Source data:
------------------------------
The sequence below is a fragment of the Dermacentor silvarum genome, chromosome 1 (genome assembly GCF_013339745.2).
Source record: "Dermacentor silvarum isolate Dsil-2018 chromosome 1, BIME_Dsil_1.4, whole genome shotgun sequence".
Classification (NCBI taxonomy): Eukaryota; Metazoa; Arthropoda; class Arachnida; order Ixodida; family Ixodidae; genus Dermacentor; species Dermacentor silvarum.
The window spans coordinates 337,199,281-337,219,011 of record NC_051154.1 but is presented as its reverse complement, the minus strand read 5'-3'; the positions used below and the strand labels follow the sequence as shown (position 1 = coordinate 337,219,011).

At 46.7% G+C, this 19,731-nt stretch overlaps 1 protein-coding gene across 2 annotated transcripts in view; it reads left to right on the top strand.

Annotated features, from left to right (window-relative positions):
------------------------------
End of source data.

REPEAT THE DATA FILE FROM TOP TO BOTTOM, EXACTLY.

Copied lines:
The sequence below is a fragment of the Dermacentor silvarum genome, chromosome 1 (genome assembly GCF_013339745.2).
Source record: "Dermacentor silvarum isolate Dsil-2018 chromosome 1, BIME_Dsil_1.4, whole genome shotgun sequence".
Classification (NCBI taxonomy): Eukaryota; Metazoa; Arthropoda; class Arachnida; order Ixodida; family Ixodidae; genus Dermacentor; species Dermacentor silvarum.
The window spans coordinates 337,199,281-337,219,011 of record NC_051154.1 but is presented as its reverse complement, the minus strand read 5'-3'; the positions used below and the strand labels follow the sequence as shown (position 1 = coordinate 337,219,011).

At 46.7% G+C, this 19,731-nt stretch overlaps 1 protein-coding gene across 2 annotated transcripts in view; it reads left to right on the top strand.

Annotated features, from left to right (window-relative positions):